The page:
I’m just a sweet transvestite
It had to happen someday. After 20 years in show business, I’ve finally done it. I’ve dipped my toe into the ‘fabulous’ world of musical theatre. I am starring in The Rocky Horror Show, the global musical phenomenon that is currently on yet another sell-out world tour. For a man who normally makes his living writing travel books and annoying members of the public while dressed as a squirrel, this is quite the departure for me.
I remember the first time I saw Rocky Horror. It was the film as opposed to the stage show. It was on late at night at the Gate Cinema in Notting Hill Gate in London. Someone had invited me along and I might have been a touch tipsy with no idea what to expect. It was insane. People in the audience were dressed up, throwing rice, opening umbrellas and hurling perfectly-timed comic barbs at the cross-dressing, sci-fi madness on screen. I’d never seen anything like it.
The tradition of the audience involvement in the show comes from when the musical was made into the film. It was not brilliantly edited to put it mildly. The final cut left long clunky gaps between the dialogue and this allowed audience members to start throwing in their own funny comments. These have almost become a script in themselves and the practise has now transferred to the live show. I have essentially signed up for a nightly wall of well-honed abuse from an audience that know the show far better than anybody on stage.
If I’m honest, before this experience, I was never much of a fan of musicals. My personal involvement was a small part in Pirates of Penzance and a slightly bigger one In Oh What a Lovely War, but this was back at school when it was basically a good way to meet girls. The only professional musical that I remember going to and enjoying was Evita. I think that my main problem with the genre is that I’ll be enjoying a good story when somebody suddenly starts singing for no particular reason and nobody ever references it. I long for someone on stage to look puzzled and say “sorry, what are you doing?” It never happens of course. Musicals are fantasy and escapism and people love them. Mine is a very minority position.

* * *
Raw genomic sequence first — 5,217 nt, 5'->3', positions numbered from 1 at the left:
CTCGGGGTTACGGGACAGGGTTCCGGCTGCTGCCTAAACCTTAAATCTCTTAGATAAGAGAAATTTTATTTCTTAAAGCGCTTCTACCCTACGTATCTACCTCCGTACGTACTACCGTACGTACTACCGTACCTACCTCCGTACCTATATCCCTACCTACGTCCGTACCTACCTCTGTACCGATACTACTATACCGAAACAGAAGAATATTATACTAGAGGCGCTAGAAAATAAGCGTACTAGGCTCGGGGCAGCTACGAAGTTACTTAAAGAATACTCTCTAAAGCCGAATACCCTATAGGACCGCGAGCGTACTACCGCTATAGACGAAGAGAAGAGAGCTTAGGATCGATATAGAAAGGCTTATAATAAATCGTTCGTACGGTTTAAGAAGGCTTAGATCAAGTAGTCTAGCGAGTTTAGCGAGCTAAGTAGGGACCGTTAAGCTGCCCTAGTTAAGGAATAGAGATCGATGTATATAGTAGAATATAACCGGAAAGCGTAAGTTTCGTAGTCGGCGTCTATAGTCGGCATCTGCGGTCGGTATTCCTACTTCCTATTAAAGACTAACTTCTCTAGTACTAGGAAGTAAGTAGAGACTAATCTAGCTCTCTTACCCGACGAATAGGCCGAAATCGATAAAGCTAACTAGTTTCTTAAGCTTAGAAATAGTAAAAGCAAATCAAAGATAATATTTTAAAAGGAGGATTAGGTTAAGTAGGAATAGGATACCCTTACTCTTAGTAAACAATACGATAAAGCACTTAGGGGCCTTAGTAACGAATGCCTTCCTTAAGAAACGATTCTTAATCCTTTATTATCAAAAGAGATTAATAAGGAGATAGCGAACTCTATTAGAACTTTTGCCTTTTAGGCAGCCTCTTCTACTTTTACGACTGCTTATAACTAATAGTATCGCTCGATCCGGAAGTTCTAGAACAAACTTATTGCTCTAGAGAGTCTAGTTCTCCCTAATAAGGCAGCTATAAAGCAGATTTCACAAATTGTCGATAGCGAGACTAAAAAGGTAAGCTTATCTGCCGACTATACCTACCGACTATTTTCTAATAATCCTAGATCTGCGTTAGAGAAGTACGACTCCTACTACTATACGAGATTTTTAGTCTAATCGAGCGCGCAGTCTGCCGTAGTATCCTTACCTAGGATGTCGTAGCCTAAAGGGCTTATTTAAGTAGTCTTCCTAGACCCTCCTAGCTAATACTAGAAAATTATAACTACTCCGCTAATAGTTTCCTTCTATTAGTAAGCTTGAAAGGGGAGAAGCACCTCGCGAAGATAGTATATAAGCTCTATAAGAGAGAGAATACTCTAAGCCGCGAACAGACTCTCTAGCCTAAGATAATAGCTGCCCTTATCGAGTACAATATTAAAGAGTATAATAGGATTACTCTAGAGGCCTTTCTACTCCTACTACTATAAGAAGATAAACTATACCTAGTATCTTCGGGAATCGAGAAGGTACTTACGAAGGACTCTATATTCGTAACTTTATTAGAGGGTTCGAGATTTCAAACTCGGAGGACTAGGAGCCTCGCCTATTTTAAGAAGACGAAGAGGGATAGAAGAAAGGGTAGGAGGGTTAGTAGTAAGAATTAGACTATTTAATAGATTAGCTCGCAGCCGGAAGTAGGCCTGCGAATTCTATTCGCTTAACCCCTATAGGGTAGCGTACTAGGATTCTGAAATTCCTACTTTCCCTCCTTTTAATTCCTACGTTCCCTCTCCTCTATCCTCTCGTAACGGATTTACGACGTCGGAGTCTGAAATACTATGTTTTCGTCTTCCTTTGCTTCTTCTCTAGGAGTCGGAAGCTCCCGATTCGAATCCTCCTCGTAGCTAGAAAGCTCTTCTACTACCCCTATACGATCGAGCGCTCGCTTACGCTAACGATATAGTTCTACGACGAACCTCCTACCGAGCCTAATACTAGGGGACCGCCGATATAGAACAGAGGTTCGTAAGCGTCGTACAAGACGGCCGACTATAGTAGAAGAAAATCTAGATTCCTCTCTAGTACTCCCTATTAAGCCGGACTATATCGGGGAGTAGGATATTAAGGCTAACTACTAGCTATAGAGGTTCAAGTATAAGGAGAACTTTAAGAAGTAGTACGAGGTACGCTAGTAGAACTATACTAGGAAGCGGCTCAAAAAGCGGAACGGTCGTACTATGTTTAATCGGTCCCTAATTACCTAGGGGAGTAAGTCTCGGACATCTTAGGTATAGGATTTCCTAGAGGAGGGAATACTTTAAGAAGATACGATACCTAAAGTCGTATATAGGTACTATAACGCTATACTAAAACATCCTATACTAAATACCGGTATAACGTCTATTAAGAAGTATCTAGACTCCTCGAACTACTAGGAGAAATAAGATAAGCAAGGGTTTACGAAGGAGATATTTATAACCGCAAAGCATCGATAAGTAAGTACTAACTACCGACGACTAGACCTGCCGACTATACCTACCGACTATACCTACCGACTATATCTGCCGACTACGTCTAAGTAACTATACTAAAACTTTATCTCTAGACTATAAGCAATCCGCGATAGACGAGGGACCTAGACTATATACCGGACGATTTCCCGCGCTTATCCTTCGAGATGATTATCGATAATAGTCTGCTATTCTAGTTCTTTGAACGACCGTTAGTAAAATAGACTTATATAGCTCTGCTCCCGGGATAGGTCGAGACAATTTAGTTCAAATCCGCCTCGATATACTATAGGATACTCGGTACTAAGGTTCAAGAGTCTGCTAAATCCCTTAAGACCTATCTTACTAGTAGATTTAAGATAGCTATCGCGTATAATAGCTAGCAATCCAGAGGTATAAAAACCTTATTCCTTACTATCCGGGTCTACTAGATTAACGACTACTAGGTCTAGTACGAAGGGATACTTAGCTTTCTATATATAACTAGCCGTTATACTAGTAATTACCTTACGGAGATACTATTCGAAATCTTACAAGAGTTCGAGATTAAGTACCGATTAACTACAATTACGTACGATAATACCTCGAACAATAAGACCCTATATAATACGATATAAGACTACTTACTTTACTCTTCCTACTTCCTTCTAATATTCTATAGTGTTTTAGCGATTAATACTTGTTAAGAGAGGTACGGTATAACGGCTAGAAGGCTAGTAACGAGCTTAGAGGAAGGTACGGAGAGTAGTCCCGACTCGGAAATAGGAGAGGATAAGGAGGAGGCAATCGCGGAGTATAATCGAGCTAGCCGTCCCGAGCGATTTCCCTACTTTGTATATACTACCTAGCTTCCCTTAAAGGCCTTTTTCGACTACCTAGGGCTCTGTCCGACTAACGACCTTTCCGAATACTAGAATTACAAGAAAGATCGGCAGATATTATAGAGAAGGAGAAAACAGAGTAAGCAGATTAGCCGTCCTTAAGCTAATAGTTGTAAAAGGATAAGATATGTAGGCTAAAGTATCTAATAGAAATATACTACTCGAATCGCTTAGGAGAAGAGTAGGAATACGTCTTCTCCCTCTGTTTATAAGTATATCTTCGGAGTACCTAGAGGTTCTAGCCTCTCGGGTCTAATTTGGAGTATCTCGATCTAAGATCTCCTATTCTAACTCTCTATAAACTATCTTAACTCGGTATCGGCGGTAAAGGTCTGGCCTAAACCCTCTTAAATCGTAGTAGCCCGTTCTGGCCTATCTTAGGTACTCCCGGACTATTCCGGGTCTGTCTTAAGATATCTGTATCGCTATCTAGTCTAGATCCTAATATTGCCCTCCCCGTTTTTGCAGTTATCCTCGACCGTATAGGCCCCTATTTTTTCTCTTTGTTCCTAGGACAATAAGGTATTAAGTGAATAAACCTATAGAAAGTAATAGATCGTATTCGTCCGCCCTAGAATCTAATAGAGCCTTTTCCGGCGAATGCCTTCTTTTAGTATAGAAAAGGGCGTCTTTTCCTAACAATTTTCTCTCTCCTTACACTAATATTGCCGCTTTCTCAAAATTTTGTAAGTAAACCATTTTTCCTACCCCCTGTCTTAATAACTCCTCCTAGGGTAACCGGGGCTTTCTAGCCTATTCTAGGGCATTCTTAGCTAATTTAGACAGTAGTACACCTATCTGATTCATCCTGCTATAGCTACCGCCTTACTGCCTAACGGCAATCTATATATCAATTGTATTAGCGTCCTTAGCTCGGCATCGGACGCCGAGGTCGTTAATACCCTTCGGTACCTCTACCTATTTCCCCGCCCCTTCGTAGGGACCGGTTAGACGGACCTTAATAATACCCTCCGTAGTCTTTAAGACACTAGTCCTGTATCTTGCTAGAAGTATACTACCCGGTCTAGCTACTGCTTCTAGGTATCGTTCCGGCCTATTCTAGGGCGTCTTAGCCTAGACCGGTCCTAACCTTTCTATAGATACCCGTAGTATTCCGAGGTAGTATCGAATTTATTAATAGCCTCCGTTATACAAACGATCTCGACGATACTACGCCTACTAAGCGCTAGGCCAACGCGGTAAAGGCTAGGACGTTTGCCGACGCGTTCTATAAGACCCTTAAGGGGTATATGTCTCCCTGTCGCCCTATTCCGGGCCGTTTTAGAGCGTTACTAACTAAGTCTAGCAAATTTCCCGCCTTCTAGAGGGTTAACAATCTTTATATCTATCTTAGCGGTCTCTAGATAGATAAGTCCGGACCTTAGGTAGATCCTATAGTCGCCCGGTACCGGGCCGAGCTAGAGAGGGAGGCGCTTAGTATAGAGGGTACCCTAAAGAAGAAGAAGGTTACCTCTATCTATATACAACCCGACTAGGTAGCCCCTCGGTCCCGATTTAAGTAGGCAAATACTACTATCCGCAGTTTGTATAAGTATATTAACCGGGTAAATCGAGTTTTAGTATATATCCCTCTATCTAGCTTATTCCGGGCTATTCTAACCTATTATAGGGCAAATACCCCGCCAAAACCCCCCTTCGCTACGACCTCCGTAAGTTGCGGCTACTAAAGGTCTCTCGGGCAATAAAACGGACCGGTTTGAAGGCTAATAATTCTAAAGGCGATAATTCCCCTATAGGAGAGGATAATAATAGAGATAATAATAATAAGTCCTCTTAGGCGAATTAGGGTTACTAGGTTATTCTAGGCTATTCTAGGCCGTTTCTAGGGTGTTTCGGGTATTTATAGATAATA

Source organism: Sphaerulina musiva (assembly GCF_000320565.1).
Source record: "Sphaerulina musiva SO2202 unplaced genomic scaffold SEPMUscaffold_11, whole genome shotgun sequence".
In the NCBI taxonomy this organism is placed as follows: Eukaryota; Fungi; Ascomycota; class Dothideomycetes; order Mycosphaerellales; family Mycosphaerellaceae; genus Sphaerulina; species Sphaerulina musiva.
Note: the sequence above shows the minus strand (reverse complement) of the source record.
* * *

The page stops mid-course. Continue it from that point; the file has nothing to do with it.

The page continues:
So, when I was asked to consider being in the show, I did hesitate. Was this really for me? In the end, like most of my career decisions I just closed my eyes and jumped in. And boy, am I happy I did.
Firstly, I didn’t realise just how funny the show is. It’s genuinely hysterical. On top of that I realised that, despite having only seen the film once, I knew all the songs and they rock.
My first day was with the costume people who were anxious to fit me with a comfortable pair of high heels. Photos of this fitting caused quite some consternation with my children whom, I think assumed that dad was going through a ‘change’.
It’s so nice to be part of a group. A lot of my work, both writing and TV is quite solitary. I’m perfectly happy with that as I rather like my own company but it is great to be part of a bigger whole and to be able to share the performing experience with others (Oh God… it’s happening… I’m becoming a luvvie).
The thing I love the most about it, however, is that The Rocky Horror Show is all about the outsider, the misfit, with a message that says it’s OK to be weird. I think that outside the London bubble, in more conservative places where it might be more difficult for people to find their ‘tribe’ this is a massively important thing. I speak, of course, as an ex Goth and somebody that could have very much done with this kind of thing growing up. Fellow cast members tell me amazing stories about emails or letters they get from people who have seen the show and the effect that it had on them. In a sense the Rocky Horror Show is a safe space within which people can channel their inner freak and that is something worth shouting/singing about.
The Rocky Horror Show tour starts in Brighton (until January 5), before moving on to 26 other venues, including Oxford (March 25-30) and Bristol (June 17-22). Visit rockyhorror.co.uk for full tour details.
Dom embracing his ‘inner freak’, while actually looking rather dapper, during his fitting for The Rocky Horror Show